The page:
CO2 emissions by shipping much higher than thought

Posted: 14 February 2008

Author: John Vidal

The true scale of climate change emissions from shipping is almost three times higher than previously believed, according to a leaked UN study seen by the Guardian newspaper, London.

It calculates that annual emissions from the world's merchant fleet have already reached 1.12bn tonnes of CO2, or nearly 4.5 per cent of all global emissions of the main greenhouse gas.

The report suggests that shipping emissions - which are not taken into account by European targets for cutting global warming - will become one of the largest single sources of manmade CO2 after cars, housing, agriculture and industry. By comparison, the aviation industry, which has been under heavy pressure to clean up, is responsible for about 650m tonnes of CO2 emissions a year, just over half that from shipping.

Modern Ultra Large Crude Carrier
Modern Ultra Large Crude Carrier
An Ultra Large Crude Carrier. The industry claims that modern ships are more efficient.
Until now, the UN's Intergovernmental Panel on Climate Change has estimated shipping emissions to be a maximum 400m tonnes, but the new draft report by a group of international scientists is a more sophisticated measure, using data collected from the oil and shipping industries for the International Maritime Organisation, the UN agency tasked with monitoring pollution from ships. It not only shows emissions are much worse than feared, but warns CO2 emissions are set to rise by a further 30% by 2020.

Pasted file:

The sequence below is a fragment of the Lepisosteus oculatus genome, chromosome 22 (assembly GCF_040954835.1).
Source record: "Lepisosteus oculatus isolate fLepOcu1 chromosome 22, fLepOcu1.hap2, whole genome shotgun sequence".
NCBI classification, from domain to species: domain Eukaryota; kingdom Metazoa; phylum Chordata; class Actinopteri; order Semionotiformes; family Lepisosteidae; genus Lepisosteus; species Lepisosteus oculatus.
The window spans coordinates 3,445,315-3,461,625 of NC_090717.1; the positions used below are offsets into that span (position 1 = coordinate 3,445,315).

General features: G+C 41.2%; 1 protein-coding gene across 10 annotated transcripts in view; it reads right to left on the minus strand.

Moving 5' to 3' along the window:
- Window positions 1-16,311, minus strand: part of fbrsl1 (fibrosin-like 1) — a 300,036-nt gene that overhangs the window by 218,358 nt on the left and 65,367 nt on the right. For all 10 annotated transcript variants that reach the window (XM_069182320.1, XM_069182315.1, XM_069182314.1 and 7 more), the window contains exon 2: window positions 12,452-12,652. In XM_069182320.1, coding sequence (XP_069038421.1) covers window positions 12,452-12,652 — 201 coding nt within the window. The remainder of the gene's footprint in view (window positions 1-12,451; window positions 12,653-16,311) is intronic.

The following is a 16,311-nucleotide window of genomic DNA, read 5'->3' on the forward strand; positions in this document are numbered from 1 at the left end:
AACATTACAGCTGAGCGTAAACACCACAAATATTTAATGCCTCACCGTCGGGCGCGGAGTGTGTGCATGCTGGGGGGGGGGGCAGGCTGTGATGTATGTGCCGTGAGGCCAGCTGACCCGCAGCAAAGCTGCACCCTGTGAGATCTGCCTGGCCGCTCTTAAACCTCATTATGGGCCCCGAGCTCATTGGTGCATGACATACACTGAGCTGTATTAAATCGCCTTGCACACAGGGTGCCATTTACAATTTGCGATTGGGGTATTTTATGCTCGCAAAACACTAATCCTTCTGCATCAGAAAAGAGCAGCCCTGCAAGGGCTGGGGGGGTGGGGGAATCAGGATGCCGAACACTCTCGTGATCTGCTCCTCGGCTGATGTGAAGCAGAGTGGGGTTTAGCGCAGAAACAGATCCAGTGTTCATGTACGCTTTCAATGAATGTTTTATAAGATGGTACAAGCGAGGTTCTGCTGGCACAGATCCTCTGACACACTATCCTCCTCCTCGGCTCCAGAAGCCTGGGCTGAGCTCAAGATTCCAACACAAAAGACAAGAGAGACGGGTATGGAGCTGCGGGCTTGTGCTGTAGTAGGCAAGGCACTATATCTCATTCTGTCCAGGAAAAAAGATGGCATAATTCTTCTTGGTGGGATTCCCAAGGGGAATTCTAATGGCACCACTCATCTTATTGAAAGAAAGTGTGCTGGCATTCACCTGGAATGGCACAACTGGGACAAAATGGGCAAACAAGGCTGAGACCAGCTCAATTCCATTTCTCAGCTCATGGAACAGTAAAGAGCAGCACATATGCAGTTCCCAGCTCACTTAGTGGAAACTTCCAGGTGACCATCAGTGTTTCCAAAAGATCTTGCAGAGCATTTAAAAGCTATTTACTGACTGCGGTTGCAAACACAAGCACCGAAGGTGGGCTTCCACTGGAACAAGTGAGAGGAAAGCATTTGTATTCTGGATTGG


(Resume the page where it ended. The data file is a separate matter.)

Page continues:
Contacted about the contents of the report, Dr Rajendra Pachauri, chair of the IPCC, said: "This is a clear failure of the system. The shipping industry has so far escaped publicity. It has been left out of the climate change discussion. I hope [shipping emissions] will be included in the next UN agreement. It would be a cop-out if it was not. It tells me that we have been ineffective at tackling climate change so far."

The UN report also reveals that other pollutants from shipping are rising even faster than CO2 emissions. Sulphur and soot emissions, which give rise to lung cancers, acid rain and respiratory problems are expected to rise more than 30 per cent over the next 12 years.

Peter Smith, managing director of Intertanko, the grouping of the world's largest tanker operators which provided data for the report, said the industry was taking steps to cut emissions. "World trade and ship numbers have seen a steady increase, but in parallel there have been economies of scale with larger, more efficient ships. Individual ships have steadily been reducing their fuel consumption for the last 20 years. One litre of fuel on a modern very large crude carrier moves one tonne of cargo more than 2,800km; this is more than twice as far as 20 years ago."

Friends of the Earth UK’s Head of Campaigns Mike Childs commented: "The UN study highlights the alarming growth in carbon dioxide emissions from the shipping industry. It reinforces Friends of the Earth’s call for the Government to include all the UK’s emissions - including the UK's share of emissions from international shipping and aviation - in its new climate change law. It’s ludicrous to leave them out. A bit like introducing a drink driving law that discounts whisky. We hope the Governments acknowledgement that shipping must take its share of the responsibility for tackling climate change means that they will now be included."

John Vidal is environment editor for The Guardian. © Guardian Newspapers Limited 2008. All rights reserved. Reproduced with kind permission.